Indiscriminate mining and rapid ndustrialisation are adversely affecting the population of wolves in the Kutch region of Gujarat which has been the stronghold of these animals, according to a senior forest official. “Destruction of the habitat of these creatures due to heavy mining activities and industrialisation is affecting the population of the wolves,” said Dr Amit Jethwa, an expert on wolves. Jethwa has worked for four years on a project on wolves, tracking their movements, food habits and other behaviours in Velavdar National Park in Bhavnagar district of Gujarat and has also conducted radio telemetry studies on them.
According to Jethwa, there has been increasing mining of lignite, limestone, bauxite and other materials in the forest region which is having an adverse impact on the habitat of the wolves.
The mining activities also resulted in a decline in the population of black bucks and other herbivorous animals which are the natural prey of the wolves. Because of the reduction in natural prey, the wolves tend to search for alternative sources of food in the villages creating conflict with human beings as they start feeding on livestock, he added.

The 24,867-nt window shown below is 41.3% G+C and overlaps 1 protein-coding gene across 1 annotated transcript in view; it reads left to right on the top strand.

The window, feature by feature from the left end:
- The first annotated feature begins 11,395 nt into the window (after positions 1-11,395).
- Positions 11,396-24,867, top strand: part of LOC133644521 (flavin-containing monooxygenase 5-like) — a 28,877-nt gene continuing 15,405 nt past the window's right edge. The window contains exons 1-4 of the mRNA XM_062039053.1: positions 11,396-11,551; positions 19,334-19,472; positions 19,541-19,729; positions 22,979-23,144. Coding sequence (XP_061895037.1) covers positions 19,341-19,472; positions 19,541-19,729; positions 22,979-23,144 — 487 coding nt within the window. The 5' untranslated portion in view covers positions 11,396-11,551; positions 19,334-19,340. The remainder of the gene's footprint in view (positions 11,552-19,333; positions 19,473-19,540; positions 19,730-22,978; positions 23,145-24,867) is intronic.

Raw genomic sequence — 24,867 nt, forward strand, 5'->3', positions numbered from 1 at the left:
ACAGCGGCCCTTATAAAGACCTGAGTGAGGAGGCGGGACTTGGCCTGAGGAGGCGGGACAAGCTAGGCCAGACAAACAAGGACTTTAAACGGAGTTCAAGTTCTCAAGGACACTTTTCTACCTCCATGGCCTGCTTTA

Jethwa said due to the decline of their natural prey, the wolves have been found straying into villages and devouring the livestock of the villagers. As a result, there have been cases when the villagers have smoked the wolves out of their dens and killed them.
Jethwa has conducted radio telemetry studies of the wolves on their daily movements, activities, use of habitat and space in the Bhal region of Gujarat. For his extensive study on the wolves, he was awarded a doctorate.
After the disappearance of cheetahs in India, wolves are the only top predators surviving in the open grasslands of India.Jethwa has studied the wolves by trapping, radio collaring and monitoring their movements for collection of data on home range, habitat use and predation, and has come out with interesting observations.
The wolves were found to have strong preference to adult blackbucks as compared to female black bucks and their fawns. “Annual consumption by three wolf packs that we studied indicated that they consumed 262 adult black bucks, 17 adult female black bucks and 67 black buck fawns besides 23 cattle,” he added. Among the pack only the dominant ones, known as the “alpha pairs”, breed during the winter and the gestation period is 60 to 63 days. They are also fiercely territorial.
Ahmedabad Newsline - Ahmedabad,India